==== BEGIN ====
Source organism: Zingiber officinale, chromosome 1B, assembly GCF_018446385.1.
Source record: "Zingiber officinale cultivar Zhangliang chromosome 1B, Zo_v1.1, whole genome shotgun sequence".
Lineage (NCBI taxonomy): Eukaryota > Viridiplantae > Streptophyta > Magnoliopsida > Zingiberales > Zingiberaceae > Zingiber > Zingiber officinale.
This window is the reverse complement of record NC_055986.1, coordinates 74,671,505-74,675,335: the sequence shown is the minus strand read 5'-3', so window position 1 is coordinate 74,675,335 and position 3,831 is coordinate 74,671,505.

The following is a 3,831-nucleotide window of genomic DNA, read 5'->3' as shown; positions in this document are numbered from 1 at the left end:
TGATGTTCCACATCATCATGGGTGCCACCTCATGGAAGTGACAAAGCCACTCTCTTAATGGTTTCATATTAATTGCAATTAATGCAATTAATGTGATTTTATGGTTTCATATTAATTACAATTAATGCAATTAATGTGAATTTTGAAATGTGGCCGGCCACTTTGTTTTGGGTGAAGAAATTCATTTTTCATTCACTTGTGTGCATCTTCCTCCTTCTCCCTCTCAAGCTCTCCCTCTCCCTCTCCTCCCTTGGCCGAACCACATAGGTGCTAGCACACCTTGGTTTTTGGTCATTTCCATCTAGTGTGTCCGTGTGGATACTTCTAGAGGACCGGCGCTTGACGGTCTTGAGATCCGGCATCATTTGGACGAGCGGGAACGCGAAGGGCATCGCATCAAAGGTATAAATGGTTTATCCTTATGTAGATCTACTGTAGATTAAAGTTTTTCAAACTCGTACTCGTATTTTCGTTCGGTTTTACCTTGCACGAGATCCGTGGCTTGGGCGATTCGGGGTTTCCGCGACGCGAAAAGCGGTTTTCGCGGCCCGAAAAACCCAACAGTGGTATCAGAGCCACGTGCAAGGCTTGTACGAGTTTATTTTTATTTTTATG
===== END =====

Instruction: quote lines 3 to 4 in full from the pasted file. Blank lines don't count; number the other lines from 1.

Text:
Lineage (NCBI taxonomy): Eukaryota > Viridiplantae > Streptophyta > Magnoliopsida > Zingiberales > Zingiberaceae > Zingiber > Zingiber officinale.
This window is the reverse complement of record NC_055986.1, coordinates 74,671,505-74,675,335: the sequence shown is the minus strand read 5'-3', so window position 1 is coordinate 74,675,335 and position 3,831 is coordinate 74,671,505.